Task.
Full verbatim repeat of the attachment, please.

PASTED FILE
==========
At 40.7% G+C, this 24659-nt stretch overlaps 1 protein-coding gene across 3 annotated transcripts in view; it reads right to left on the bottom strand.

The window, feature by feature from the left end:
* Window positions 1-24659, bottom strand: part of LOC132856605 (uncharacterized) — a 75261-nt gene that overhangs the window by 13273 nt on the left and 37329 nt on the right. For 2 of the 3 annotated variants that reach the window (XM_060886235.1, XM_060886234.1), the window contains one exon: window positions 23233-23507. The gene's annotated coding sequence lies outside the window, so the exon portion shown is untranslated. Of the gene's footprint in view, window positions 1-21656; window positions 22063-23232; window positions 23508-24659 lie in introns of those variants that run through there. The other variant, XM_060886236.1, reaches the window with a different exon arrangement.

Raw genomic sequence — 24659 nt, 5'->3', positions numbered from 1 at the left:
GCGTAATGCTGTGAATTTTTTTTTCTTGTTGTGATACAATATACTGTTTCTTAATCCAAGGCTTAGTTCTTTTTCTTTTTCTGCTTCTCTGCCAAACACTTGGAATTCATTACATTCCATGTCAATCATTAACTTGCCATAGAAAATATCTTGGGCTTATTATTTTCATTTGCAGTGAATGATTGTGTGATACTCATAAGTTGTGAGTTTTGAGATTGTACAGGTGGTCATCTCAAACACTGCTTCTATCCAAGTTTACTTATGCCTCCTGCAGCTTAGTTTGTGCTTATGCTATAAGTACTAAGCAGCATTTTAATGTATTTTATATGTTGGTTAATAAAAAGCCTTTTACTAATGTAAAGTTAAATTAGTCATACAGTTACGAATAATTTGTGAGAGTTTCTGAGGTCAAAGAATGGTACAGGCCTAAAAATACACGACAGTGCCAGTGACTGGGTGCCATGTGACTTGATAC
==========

At 40.7% G+C, this 24659-nt stretch overlaps 1 protein-coding gene across 3 annotated transcripts in view; it reads right to left on the bottom strand.

The window, feature by feature from the left end:
* Window positions 1-24659, bottom strand: part of LOC132856605 (uncharacterized) — a 75261-nt gene that overhangs the window by 13273 nt on the left and 37329 nt on the right. For 2 of the 3 annotated variants that reach the window (XM_060886235.1, XM_060886234.1), the window contains one exon: window positions 23233-23507. The gene's annotated coding sequence lies outside the window, so the exon portion shown is untranslated. Of the gene's footprint in view, window positions 1-21656; window positions 22063-23232; window positions 23508-24659 lie in introns of those variants that run through there. The other variant, XM_060886236.1, reaches the window with a different exon arrangement.

Raw genomic sequence — 24659 nt, 5'->3', positions numbered from 1 at the left:
GCGTAATGCTGTGAATTTTTTTTTCTTGTTGTGATACAATATACTGTTTCTTAATCCAAGGCTTAGTTCTTTTTCTTTTTCTGCTTCTCTGCCAAACACTTGGAATTCATTACATTCCATGTCAATCATTAACTTGCCATAGAAAATATCTTGGGCTTATTATTTTCATTTGCAGTGAATGATTGTGTGATACTCATAAGTTGTGAGTTTTGAGATTGTACAGGTGGTCATCTCAAACACTGCTTCTATCCAAGTTTACTTATGCCTCCTGCAGCTTAGTTTGTGCTTATGCTATAAGTACTAAGCAGCATTTTAATGTATTTTATATGTTGGTTAATAAAAAGCCTTTTACTAATGTAAAGTTAAATTAGTCATACAGTTACGAATAATTTGTGAGAGTTTCTGAGGTCAAAGAATGGTACAGGCCTAAAAATACACGACAGTGCCAGTGACTGGGTGCCATGTGACTTGATAC